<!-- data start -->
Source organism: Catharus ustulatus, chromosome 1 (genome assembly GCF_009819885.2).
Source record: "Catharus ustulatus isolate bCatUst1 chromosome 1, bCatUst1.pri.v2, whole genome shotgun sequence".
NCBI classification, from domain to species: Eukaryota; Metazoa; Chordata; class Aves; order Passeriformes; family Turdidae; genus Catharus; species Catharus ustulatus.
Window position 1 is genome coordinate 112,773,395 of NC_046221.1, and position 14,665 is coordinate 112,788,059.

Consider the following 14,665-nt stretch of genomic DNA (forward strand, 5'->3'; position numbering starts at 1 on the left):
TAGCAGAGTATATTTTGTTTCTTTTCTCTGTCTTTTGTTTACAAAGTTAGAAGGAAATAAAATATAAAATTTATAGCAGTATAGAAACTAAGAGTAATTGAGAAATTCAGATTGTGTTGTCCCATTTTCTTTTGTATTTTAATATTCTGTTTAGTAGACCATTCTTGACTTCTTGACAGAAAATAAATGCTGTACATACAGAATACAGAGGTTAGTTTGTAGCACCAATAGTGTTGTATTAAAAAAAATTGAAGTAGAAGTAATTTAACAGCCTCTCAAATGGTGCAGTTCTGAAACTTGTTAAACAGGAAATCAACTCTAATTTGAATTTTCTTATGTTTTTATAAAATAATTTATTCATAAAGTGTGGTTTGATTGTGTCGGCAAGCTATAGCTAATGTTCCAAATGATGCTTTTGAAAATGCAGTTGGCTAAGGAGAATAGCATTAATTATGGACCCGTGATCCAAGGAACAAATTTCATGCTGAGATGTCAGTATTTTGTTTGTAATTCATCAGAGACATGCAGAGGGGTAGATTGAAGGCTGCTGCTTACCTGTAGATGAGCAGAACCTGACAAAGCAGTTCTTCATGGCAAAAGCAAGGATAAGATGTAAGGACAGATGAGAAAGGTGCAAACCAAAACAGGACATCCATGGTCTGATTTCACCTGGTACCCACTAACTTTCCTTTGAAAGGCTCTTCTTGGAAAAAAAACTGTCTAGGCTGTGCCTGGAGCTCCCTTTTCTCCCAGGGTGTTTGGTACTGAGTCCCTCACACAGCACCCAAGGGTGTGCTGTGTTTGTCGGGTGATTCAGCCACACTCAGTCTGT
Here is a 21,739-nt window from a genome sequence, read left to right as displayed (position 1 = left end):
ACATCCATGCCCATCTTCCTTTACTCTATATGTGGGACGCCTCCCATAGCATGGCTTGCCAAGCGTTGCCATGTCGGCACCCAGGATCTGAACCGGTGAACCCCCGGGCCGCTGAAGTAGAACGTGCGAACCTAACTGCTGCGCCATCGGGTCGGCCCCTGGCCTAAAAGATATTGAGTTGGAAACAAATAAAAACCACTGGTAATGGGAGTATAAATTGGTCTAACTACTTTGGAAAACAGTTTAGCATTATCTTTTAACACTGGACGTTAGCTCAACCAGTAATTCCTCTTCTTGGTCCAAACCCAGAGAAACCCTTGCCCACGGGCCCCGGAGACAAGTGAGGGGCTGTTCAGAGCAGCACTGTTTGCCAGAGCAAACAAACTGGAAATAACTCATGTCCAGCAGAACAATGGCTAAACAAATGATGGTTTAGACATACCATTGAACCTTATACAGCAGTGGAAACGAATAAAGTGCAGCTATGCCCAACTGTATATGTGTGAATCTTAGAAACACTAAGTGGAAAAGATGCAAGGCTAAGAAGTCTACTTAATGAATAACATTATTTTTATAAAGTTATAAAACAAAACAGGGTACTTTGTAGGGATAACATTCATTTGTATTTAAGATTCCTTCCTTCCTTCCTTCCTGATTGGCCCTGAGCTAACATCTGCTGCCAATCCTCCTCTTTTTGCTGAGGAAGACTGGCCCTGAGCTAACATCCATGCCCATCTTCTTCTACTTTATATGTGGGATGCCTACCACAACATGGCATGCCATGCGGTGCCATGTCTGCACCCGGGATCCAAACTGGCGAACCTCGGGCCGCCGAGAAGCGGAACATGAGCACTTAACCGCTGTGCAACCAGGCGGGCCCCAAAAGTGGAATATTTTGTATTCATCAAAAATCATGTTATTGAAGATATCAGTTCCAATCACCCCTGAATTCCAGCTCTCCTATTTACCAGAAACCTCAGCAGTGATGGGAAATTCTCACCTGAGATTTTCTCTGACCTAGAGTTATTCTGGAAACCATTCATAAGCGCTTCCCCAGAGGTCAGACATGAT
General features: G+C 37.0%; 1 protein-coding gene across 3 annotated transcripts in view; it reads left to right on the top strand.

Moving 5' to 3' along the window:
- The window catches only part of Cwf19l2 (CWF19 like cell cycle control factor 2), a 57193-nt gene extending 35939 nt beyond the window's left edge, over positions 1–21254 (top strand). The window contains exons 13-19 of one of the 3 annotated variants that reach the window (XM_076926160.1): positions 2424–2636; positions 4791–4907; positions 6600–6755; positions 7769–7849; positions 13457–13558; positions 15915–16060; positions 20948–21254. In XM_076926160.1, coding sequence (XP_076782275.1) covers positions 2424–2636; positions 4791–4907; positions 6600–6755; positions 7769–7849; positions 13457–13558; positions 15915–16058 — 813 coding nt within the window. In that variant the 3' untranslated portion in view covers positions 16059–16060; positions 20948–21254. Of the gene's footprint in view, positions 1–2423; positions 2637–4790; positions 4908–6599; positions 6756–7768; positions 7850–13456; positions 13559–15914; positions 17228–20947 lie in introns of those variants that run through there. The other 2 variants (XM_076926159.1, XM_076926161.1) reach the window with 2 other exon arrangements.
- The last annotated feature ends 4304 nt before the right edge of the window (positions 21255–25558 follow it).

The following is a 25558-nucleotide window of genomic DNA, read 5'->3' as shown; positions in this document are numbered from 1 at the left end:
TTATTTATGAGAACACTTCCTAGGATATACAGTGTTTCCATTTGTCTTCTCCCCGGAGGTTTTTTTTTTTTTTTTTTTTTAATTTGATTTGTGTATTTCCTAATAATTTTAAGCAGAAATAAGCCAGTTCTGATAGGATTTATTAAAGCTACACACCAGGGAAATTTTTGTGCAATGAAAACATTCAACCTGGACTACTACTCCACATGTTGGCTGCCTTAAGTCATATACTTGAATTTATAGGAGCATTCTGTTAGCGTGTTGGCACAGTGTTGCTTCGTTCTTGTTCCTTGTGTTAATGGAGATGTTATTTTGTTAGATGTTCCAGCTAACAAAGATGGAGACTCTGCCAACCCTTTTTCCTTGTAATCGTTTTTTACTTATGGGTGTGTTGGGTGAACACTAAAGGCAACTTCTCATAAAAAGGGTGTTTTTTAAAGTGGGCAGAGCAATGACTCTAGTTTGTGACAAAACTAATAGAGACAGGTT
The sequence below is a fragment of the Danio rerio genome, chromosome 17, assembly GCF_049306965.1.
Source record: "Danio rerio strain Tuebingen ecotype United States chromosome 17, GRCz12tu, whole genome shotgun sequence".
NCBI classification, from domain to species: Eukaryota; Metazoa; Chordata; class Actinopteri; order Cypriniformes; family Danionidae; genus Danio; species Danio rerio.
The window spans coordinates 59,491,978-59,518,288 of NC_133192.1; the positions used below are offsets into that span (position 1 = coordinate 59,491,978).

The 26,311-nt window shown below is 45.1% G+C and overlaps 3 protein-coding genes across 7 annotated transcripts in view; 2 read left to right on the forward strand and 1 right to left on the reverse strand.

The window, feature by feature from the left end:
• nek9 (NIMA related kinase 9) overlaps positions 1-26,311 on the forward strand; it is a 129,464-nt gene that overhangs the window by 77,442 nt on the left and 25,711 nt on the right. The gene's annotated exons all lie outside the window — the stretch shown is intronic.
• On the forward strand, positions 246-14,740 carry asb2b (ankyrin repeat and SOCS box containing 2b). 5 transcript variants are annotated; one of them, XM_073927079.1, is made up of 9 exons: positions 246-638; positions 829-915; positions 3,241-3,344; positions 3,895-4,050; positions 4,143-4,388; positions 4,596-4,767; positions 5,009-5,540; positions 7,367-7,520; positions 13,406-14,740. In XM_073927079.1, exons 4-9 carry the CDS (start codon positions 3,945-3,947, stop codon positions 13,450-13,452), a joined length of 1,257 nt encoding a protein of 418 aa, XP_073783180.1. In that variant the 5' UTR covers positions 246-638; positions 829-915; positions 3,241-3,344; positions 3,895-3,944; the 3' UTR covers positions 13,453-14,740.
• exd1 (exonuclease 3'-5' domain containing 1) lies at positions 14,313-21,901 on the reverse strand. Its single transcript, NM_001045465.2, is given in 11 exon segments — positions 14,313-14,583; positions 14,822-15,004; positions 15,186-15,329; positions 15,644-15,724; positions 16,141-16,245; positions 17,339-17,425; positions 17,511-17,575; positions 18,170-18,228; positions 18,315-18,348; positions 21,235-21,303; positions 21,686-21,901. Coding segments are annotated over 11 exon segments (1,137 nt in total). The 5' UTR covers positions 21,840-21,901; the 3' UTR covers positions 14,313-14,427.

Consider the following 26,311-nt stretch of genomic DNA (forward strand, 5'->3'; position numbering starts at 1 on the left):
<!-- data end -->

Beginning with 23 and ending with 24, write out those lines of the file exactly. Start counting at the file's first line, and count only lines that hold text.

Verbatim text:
• exd1 (exonuclease 3'-5' domain containing 1) lies at positions 14,313-21,901 on the reverse strand. Its single transcript, NM_001045465.2, is given in 11 exon segments — positions 14,313-14,583; positions 14,822-15,004; positions 15,186-15,329; positions 15,644-15,724; positions 16,141-16,245; positions 17,339-17,425; positions 17,511-17,575; positions 18,170-18,228; positions 18,315-18,348; positions 21,235-21,303; positions 21,686-21,901. Coding segments are annotated over 11 exon segments (1,137 nt in total). The 5' UTR covers positions 21,840-21,901; the 3' UTR covers positions 14,313-14,427.

Consider the following 26,311-nt stretch of genomic DNA (forward strand, 5'->3'; position numbering starts at 1 on the left):